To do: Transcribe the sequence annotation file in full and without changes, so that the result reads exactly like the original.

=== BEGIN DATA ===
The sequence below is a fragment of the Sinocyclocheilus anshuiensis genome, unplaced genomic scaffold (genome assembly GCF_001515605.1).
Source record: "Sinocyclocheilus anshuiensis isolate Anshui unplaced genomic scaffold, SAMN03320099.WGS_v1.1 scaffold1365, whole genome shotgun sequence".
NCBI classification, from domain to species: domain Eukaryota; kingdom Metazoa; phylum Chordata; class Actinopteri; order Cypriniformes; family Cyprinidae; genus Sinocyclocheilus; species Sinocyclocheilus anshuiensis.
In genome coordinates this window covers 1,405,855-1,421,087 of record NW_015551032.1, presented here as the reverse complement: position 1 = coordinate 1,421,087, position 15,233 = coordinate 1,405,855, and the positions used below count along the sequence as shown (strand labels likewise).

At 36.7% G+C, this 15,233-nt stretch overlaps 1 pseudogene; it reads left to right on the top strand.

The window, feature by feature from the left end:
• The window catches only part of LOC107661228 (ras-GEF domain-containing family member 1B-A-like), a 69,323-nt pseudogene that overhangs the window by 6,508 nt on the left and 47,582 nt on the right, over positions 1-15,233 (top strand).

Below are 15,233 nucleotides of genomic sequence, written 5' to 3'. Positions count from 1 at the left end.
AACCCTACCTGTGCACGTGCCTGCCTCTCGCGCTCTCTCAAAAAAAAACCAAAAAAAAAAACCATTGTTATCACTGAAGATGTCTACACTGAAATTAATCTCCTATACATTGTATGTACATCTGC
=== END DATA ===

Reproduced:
The sequence below is a fragment of the Sinocyclocheilus anshuiensis genome, unplaced genomic scaffold (genome assembly GCF_001515605.1).
Source record: "Sinocyclocheilus anshuiensis isolate Anshui unplaced genomic scaffold, SAMN03320099.WGS_v1.1 scaffold1365, whole genome shotgun sequence".
NCBI classification, from domain to species: domain Eukaryota; kingdom Metazoa; phylum Chordata; class Actinopteri; order Cypriniformes; family Cyprinidae; genus Sinocyclocheilus; species Sinocyclocheilus anshuiensis.
In genome coordinates this window covers 1,405,855-1,421,087 of record NW_015551032.1, presented here as the reverse complement: position 1 = coordinate 1,421,087, position 15,233 = coordinate 1,405,855, and the positions used below count along the sequence as shown (strand labels likewise).

At 36.7% G+C, this 15,233-nt stretch overlaps 1 pseudogene; it reads left to right on the top strand.

The window, feature by feature from the left end:
• The window catches only part of LOC107661228 (ras-GEF domain-containing family member 1B-A-like), a 69,323-nt pseudogene that overhangs the window by 6,508 nt on the left and 47,582 nt on the right, over positions 1-15,233 (top strand).

Below are 15,233 nucleotides of genomic sequence, written 5' to 3'. Positions count from 1 at the left end.
AACCCTACCTGTGCACGTGCCTGCCTCTCGCGCTCTCTCAAAAAAAAACCAAAAAAAAAAACCATTGTTATCACTGAAGATGTCTACACTGAAATTAATCTCCTATACATTGTATGTACATCTGC